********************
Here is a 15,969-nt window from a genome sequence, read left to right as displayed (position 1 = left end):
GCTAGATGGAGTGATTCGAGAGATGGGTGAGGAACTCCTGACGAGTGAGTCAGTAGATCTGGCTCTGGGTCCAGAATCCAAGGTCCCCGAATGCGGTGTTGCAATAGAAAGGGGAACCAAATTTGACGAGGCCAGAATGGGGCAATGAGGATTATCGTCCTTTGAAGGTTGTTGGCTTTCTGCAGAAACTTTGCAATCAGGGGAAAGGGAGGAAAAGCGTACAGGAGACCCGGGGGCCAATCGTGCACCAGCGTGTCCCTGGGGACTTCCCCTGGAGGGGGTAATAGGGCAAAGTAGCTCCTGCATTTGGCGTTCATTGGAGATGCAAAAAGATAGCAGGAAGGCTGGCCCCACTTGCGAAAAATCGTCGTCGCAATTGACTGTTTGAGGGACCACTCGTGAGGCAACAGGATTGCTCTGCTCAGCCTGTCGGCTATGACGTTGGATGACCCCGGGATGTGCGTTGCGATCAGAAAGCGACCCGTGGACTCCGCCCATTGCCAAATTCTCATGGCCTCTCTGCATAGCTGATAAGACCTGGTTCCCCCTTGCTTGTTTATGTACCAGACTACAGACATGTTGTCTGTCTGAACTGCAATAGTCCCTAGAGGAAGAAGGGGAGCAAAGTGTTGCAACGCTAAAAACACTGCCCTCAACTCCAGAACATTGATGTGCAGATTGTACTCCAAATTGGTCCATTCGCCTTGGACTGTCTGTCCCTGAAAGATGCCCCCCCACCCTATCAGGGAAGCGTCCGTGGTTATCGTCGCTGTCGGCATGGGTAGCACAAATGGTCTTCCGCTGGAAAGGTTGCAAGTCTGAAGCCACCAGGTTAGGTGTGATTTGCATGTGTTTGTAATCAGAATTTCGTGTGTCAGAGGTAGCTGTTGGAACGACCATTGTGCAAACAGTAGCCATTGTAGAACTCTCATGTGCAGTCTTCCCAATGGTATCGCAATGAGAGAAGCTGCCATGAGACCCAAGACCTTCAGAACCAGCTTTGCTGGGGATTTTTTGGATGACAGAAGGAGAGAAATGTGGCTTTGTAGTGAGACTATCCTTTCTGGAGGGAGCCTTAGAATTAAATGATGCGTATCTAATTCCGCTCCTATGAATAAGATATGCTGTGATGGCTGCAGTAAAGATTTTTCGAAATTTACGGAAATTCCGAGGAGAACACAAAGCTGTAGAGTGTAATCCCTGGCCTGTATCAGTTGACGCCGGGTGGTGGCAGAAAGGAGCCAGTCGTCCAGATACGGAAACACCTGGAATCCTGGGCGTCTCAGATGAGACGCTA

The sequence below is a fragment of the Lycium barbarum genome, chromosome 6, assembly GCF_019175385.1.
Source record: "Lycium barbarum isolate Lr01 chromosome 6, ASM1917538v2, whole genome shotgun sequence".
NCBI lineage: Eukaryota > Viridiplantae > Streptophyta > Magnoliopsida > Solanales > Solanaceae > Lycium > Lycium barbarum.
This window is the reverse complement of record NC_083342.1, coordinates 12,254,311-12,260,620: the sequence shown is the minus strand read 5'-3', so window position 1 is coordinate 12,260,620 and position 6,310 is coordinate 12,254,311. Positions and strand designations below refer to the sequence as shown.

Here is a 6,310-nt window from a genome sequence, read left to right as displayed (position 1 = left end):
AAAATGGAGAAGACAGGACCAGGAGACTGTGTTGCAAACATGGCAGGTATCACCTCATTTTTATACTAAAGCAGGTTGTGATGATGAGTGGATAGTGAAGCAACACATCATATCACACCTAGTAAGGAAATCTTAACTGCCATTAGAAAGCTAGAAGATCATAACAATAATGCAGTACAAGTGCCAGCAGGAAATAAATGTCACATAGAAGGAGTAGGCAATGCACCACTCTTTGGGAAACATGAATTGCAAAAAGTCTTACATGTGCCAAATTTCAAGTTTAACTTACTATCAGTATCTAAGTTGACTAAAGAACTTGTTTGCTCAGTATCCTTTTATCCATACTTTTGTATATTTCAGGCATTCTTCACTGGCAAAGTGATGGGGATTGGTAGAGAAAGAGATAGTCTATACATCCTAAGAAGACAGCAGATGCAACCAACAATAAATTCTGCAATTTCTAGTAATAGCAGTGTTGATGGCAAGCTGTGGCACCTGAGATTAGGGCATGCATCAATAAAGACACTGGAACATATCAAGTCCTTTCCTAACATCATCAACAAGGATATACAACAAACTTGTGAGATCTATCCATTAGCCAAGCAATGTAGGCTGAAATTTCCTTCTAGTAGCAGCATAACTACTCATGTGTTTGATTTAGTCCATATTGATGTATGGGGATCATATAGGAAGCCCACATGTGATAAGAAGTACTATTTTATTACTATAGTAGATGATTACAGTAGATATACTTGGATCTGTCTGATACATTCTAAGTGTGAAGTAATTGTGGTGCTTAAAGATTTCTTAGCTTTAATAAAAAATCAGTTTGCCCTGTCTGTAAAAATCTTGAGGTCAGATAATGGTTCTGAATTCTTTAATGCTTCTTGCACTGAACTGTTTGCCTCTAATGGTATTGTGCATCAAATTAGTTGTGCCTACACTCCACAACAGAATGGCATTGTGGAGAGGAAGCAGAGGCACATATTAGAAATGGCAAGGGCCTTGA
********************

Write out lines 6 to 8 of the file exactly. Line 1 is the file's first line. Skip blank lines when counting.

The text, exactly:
This window is the reverse complement of record NC_083342.1, coordinates 12,254,311-12,260,620: the sequence shown is the minus strand read 5'-3', so window position 1 is coordinate 12,260,620 and position 6,310 is coordinate 12,254,311. Positions and strand designations below refer to the sequence as shown.

Here is a 6,310-nt window from a genome sequence, read left to right as displayed (position 1 = left end):
AAAATGGAGAAGACAGGACCAGGAGACTGTGTTGCAAACATGGCAGGTATCACCTCATTTTTATACTAAAGCAGGTTGTGATGATGAGTGGATAGTGAAGCAACACATCATATCACACCTAGTAAGGAAATCTTAACTGCCATTAGAAAGCTAGAAGATCATAACAATAATGCAGTACAAGTGCCAGCAGGAAATAAATGTCACATAGAAGGAGTAGGCAATGCACCACTCTTTGGGAAACATGAATTGCAAAAAGTCTTACATGTGCCAAATTTCAAGTTTAACTTACTATCAGTATCTAAGTTGACTAAAGAACTTGTTTGCTCAGTATCCTTTTATCCATACTTTTGTATATTTCAGGCATTCTTCACTGGCAAAGTGATGGGGATTGGTAGAGAAAGAGATAGTCTATACATCCTAAGAAGACAGCAGATGCAACCAACAATAAATTCTGCAATTTCTAGTAATAGCAGTGTTGATGGCAAGCTGTGGCACCTGAGATTAGGGCATGCATCAATAAAGACACTGGAACATATCAAGTCCTTTCCTAACATCATCAACAAGGATATACAACAAACTTGTGAGATCTATCCATTAGCCAAGCAATGTAGGCTGAAATTTCCTTCTAGTAGCAGCATAACTACTCATGTGTTTGATTTAGTCCATATTGATGTATGGGGATCATATAGGAAGCCCACATGTGATAAGAAGTACTATTTTATTACTATAGTAGATGATTACAGTAGATATACTTGGATCTGTCTGATACATTCTAAGTGTGAAGTAATTGTGGTGCTTAAAGATTTCTTAGCTTTAATAAAAAATCAGTTTGCCCTGTCTGTAAAAATCTTGAGGTCAGATAATGGTTCTGAATTCTTTAATGCTTCTTGCACTGAACTGTTTGCCTCTAATGGTATTGTGCATCAAATTAGTTGTGCCTACACTCCACAACAGAATGGCATTGTGGAGAGGAAGCAGAGGCACATATTAGAAATGGCAAGGGCCTTGA